The menu at The Deli shows off eclectic dishes concocted from ingredients grown exclusively for the restaurant on a 3-acre organic farm. Melted pepper-jack cheese, caramelized onions, bell peppers, and horseradish swaddle warm roast beef on a baguette ($9) on the hefty sandwich menu. Pizzas, crafted with house-made dough, mozzarella, and marinara, provide a stage for topping tribes—such as sausage, red onion, roasted peppers, and parmesan ($14)—to perform their hunger-squashing rituals. Hydrate a dusty esophagus with a swig of Tempe-born Four Peaks ale ($3), or sip the vanilla-and-berry-toned Trivento malbec ($7), which stains tongues more easily than a French kiss from the Kool-Aid man.
Serrano’s extensive menu features a full spread of authentic Mexican appetizers, enchiladas, fajitas, sandwiches, and more. Make the flavorful most of the preprandial course with a combo mini appetizer platter, a delectable spread of beef flautas, chicken and cheese rollups, and stuffed jalapeños ($9.50). For the prand itself, diners can avail their faces of house specialties such as the machaca, shredded beef or chicken with chili, tomatoes, onions, rice, and beans saddled up next to a posse of flour tortillas ($9.75). Seafood lovers, and people who once dropped an engagement ring into the ocean and are searching for it one fish at a time, can explore the seafood favorites, such as the diverse Del Mar Sampler, featuring a shrimp enchilada, halibut steak, and garlic shrimp served with rice and Mexican-style veggies ($14.95).
Diamond Dot serves a bountiful blend of Mexican and American breakfast, lunch, and dinner fare, most of which is made from scratch. The green- and red-chili burritos ($3.49 each) play the role of appetizing anchor for a multitude of other Mexican specialties, such as tostadas ($1.99–$3.09), enchiladas ($1.99–$3.29), and tamales ($2.19 each). The California burrito ($5.99) turns tongues into meat-seeking torpedoes when dressed with carne asada, potatoes, and pico de gallo. Diamond Dot's pridefully patriotic fare includes chicken baskets ($1.99–$5.99), bacon cheeseburgers ($3.69), and Philly mushroom steaks ($6.99 with fries).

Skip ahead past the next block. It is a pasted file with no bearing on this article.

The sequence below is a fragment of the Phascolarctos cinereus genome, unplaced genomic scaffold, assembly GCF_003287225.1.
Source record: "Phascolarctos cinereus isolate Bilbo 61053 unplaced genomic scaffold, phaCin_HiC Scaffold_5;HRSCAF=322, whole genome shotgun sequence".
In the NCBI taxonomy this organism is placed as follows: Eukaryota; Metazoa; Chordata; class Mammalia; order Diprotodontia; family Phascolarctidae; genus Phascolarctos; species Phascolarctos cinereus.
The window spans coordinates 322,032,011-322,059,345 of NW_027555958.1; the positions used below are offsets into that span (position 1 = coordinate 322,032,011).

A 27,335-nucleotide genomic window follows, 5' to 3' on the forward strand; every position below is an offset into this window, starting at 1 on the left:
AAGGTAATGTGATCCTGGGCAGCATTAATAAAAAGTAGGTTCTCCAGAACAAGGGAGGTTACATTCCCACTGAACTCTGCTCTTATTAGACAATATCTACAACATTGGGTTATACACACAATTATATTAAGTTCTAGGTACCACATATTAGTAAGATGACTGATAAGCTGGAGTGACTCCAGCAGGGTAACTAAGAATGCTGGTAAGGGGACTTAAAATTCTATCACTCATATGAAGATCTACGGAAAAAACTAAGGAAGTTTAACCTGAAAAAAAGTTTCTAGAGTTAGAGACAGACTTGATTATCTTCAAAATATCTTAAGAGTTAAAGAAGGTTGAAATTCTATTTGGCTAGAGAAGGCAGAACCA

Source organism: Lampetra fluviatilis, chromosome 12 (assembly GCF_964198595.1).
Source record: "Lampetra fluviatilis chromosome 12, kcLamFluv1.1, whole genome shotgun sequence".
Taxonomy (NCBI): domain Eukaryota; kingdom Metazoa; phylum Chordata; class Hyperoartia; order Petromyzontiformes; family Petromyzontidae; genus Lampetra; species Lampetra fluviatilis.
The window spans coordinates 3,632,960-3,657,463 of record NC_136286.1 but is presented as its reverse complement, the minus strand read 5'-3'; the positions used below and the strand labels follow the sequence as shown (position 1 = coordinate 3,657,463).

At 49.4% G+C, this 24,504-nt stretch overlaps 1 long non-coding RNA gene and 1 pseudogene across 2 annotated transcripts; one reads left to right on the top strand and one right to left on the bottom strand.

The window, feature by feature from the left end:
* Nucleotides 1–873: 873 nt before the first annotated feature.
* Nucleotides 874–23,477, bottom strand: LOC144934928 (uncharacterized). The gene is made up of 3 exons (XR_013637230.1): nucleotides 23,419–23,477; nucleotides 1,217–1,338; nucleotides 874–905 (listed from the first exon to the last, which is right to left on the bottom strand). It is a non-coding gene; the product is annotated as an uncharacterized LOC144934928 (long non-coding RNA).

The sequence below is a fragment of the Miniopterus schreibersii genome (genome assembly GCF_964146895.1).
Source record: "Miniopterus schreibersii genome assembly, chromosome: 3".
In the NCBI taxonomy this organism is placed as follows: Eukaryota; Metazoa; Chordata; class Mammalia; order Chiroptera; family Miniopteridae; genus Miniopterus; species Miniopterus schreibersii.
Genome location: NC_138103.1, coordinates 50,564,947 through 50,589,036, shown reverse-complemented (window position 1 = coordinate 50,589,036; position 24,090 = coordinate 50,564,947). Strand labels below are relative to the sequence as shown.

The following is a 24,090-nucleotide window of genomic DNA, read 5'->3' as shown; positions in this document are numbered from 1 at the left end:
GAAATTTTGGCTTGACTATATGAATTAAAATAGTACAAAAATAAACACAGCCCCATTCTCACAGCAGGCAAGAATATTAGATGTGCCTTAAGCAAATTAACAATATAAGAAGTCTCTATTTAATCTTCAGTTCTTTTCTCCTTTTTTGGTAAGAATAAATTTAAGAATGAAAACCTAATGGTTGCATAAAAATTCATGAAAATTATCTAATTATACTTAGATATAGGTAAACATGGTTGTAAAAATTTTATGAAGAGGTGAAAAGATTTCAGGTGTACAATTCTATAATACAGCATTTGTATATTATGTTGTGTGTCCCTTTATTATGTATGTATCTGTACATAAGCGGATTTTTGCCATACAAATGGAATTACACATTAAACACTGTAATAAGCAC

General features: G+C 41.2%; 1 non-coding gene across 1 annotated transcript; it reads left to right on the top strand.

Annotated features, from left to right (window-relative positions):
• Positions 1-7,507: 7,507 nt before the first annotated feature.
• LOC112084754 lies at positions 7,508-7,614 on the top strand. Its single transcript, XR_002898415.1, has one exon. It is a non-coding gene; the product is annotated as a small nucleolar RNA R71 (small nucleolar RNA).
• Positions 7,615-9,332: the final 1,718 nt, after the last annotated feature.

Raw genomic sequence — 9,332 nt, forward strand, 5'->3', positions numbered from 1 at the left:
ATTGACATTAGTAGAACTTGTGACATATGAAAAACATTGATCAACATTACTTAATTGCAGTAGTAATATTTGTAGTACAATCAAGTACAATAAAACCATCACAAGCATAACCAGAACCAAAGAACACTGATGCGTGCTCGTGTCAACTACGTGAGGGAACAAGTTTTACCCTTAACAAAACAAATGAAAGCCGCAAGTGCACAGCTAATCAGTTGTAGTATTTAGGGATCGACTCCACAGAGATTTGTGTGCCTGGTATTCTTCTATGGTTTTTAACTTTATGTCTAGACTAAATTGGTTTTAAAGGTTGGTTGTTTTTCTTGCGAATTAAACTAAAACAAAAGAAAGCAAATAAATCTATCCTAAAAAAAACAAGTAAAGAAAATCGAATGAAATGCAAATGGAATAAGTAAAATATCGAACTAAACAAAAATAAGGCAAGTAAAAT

Comfortably nestled in the shadows of the San Tan Mountains, owner Perry Rea and his family coax silken oils out of the olives they grow in their own groves. After more than 10 years of experiments, they finally settled on planting a few more than 16 distinct varietals, which thrive in the otherwise unforgiving Arizona deserts. Extending thoughtful care to each harvest, they avoid using any pesticides or genetically modified trees, employ water-conserving drip irrigation, and hand-pluck their olives at the peak of ripeness. Within 24 hours of picking, the staff then presses the crop in order to extract oils that taste as fresh as honey taken directly from a bee's pantry.
The fresh oils line the shelves of the mill's marketplace alongside imported wines and locally made goods. In addition to gourmet food items, the store stocks an extensive collection of Italian ceramics, works by local painters, and bath-and-body products infused with extra-virgin olive oil.
Queen Creek Olive Mill's oils also appear on the menu of del Piero, the facility's Tuscan-inspired bistro. Based on the Rea family's own recipes, each entree incorporates organic ingredients whenever possible, including locally sourced meats and herbs from the organic garden.
Jose Cuervo tequila with fresh lime. Kahl?a mixed with Baileys Irish Cream. Captain Morgan with Coke. At After Hours Cupcake Bar, you can't drink these concoctions, but you can eat them. These familiar cocktails are the ingredients for alcohol-infused gourmet cupcakes that serve as unique desserts to match with after-dinner drinks or to celebrate the anniversary of Prohibition?s repeal. To sate the sober crowd, After Hours also crafts a selection of virgin flavors that, while a shade more traditional, still surprise. Playful flavors include peanut butter and jelly and root-beer float, which comes coated in marshmallow buttercream frosting pierced with a miniscule straw.
Although they rely heavily on culinary traditions from across the Pacific, the chefs at Sushi Creek also draw inspiration from regional ingredients as they hand-forge a lineup of traditional and signature rolls. Beyond the confines of the sushi bar, they man grill tops in the kitchen, searing marinated slices of chicken or salmon and layering a half-pound patty of beef, ground turkey, or black bean onto their burgers.
Illuminated by a combination of dangling pendant lights and sconces, the dining room's vibrantly orange and yellow walls sport a number of nautically inspired influences, including a ship's wooden steering wheel and a submarine's snorkel tube.